My childhood and youth in the Episcopal Church was a wonderful experience for me. As I said in Part 1, that little Episcopal Church in Lewisburg, WV was like my second family. I loved everything about it. Church was my “happy place.” When I was 13 years old, my family moved from Lewisburg to Newtown, CT. When we were looking at houses the realtor showed us one next door to Trinity Episcopal Church and I thought, “This is where I want to live!” My parents chose a different house, but Trinity very quickly became our church home. There were certainly more Episcopalians in Newtown than Lewisburg, and Trinity reflected that reality. It was much larger and had an active youth group. The building was beautiful and iconic, sitting in the center of town right across from Newtown’s trademark “flagpole.” My twin brother and I got involved with the youth group and started acolyting. A young priest named Bob O’Connor arrived shortly after we did, and we formed a very deep bond with Fr. Bob. He more than anyone else was responsible for forming and discipling me during my formative high school years. Fr. Bob taught me what it meant to have a personal relationship with Jesus, and for that I will be forever grateful.
Over the past week I have seen a number of people share on social media a letter written by Roman Catholic Archbishop Carlo Maria Viganò to President Trump. Since a number of people have asked me for my thoughts on the letter I thought I would take a moment to respond. If you would like to read the text of the letter itself, you can find it by clicking here.
I am not coming at this article with a political axe to grind and will not be addressing the political tone in the letter. Instead, I want to look at it from a theological perspective.
Archbishop Viganò begins his letter by stating, “In recent months we have been witnessing the formation of two opposing sides that I would call Biblical [emphasis his]: the children of light and the children of darkness.” The idea of “children of darkness” and “children of light” are certainly biblical concepts. We see it in places like 1 Thessalonians 5:5, Ephesians 5:8, and Luke 16:8. Without going into full Bible study mode here, the biblical idea is that those who are in Christ Jesus are “children of light.” 1 John 1:7 states, “But if we walk in the light, as he is in the light, we have fellowship with one another, and the blood of Jesus his Son cleanses us from all sin.” So the “sons of darkness” are those who are not in Christ, who still walk in darkness. So my initial concern with Archbishop Viganò’s opening statement is that he proposes that these two “opposing sides” have just formed in recent months. Is he suggesting that until recently there was no such distinction? I would argue that this distinction is much older than our own days. So the question we must ask is, how is he defining these terms? I would propose that it isn’t in a strictly biblical way as he proposes, because all who are or have been in Christ throughout history are the biblical “children of light.”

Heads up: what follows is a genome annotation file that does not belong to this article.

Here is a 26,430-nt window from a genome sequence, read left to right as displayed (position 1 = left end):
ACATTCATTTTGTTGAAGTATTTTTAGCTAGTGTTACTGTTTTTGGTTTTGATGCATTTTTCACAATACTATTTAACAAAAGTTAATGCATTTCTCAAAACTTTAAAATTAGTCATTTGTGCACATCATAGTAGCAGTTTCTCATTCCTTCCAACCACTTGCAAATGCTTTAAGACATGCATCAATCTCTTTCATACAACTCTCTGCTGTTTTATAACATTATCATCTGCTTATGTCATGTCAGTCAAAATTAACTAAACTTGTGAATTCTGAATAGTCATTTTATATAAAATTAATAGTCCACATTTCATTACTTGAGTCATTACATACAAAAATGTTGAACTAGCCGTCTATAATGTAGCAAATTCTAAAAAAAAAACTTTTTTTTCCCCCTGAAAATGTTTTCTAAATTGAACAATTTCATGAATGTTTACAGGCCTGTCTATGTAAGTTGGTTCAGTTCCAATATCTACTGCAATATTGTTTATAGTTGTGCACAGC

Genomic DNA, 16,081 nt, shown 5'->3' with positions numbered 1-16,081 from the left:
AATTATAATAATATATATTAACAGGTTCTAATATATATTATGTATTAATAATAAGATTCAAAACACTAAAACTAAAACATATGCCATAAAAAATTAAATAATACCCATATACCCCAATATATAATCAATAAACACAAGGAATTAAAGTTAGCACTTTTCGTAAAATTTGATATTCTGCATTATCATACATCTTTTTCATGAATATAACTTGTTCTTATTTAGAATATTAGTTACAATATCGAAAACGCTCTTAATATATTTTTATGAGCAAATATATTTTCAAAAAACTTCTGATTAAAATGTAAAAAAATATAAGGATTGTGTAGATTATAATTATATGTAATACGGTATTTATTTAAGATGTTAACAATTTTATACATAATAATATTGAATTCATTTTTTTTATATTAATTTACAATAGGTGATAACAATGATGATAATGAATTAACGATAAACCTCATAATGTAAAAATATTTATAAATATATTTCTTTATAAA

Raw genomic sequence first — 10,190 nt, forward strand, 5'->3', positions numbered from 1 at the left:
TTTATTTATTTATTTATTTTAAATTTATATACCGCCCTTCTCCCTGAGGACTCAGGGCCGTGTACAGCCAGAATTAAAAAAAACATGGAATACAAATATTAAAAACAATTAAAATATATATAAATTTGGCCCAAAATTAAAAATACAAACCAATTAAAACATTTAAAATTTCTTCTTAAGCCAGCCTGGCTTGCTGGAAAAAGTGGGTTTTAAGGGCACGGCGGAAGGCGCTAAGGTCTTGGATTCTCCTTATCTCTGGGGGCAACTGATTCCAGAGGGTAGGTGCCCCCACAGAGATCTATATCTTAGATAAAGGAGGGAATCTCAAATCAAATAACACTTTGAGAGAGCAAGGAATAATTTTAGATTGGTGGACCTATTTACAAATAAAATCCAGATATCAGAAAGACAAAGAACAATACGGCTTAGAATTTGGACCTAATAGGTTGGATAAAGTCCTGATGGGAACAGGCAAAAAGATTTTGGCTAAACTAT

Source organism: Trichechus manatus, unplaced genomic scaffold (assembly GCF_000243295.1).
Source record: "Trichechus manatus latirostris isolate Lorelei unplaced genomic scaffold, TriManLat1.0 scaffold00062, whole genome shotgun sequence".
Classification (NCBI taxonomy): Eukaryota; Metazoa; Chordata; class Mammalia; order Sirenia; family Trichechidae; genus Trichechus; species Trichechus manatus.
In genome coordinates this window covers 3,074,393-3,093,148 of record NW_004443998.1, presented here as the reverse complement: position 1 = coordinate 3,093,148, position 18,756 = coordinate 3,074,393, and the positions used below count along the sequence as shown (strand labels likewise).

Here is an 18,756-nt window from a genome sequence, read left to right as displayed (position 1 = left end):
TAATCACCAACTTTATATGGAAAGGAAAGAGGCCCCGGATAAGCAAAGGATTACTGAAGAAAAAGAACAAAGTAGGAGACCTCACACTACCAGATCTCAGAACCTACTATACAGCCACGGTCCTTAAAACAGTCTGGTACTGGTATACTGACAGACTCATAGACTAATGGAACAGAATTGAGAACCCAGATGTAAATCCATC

Alleluia, the Lord is risen! It is hard to believe that it has been an entire month since we have worshiped together. For my entire life Sunday worship has been a given, and not being able to meet and worship with everyone on Sunday feels like a part of me is missing. I wanted to take this opportunity to share with everyone how we are doing and what we are hoping for the future.
Current Sunday Worship: Thank you to everyone who has given us feedback on the Sunday morning worship videos. I know it is not the same as being together, but at least we can still feel like we are all worshipping together from afar. I will admit that it has in some ways been fun for me. I have really enjoyed thinking through not only how to do it, but how to improve the video production. Each week I learn something new and hopefully the quality of the videos reflects what I have been learning. It has also been a bit of a challenge learning how to preach to a camera instead of a congregation, but just know that I am imagining all of you out there as I preach.
March 13, 2020
Dear All Saints Family,
As I’m sure most of you know by now, we have had a presumptive positive test for coronavirus in Springfield now. At All Saints we want to continue doing what Christians do, which is worshipping the Lord and helping those in need. However, we also want to be responsible in helping to slow the spread of this new virus. During such a time it is important to “flatten the curve" of the spread, which not only protects ourselves and others, but also ensures that our healthcare system is able to adequately address the crisis. Thus, in obedience to our Bishop, and in accordance with CDC recommendations, we will be implementing the following changes effective immediately. The Vestry will be in continual contact with me and we will determine how and when to update our procedures. We are hoping that this will only last for a week or two, but we don’t feel comfortable putting a time frame on it at this time.
“I appeal to you therefore, brothers, by the mercies of God, to present your bodies as a living sacrifice, holy and acceptable to God, which is your spiritual worship.” Romans 12:1
When we hear the word “worship” in our modern church culture, many people today think of music and singing. The people who lead the music are known as “worship leaders.” When it is time to sing, someone will say, “Let’s worship now.” I will readily admit that this drives me crazy. It’s not that I don’t like music or singing. Quite the opposite in fact. But why have we reduced “worship” to only this one act? I have always said that our worship includes everything we do throughout the church service. Certainly singing praises to God is worship, but so is listening to Scripture and the sermon. Saying the prayers and reciting the Creed are worship as well. And of course the Holy Eucharist, receiving the Body and Blood of Christ is worship.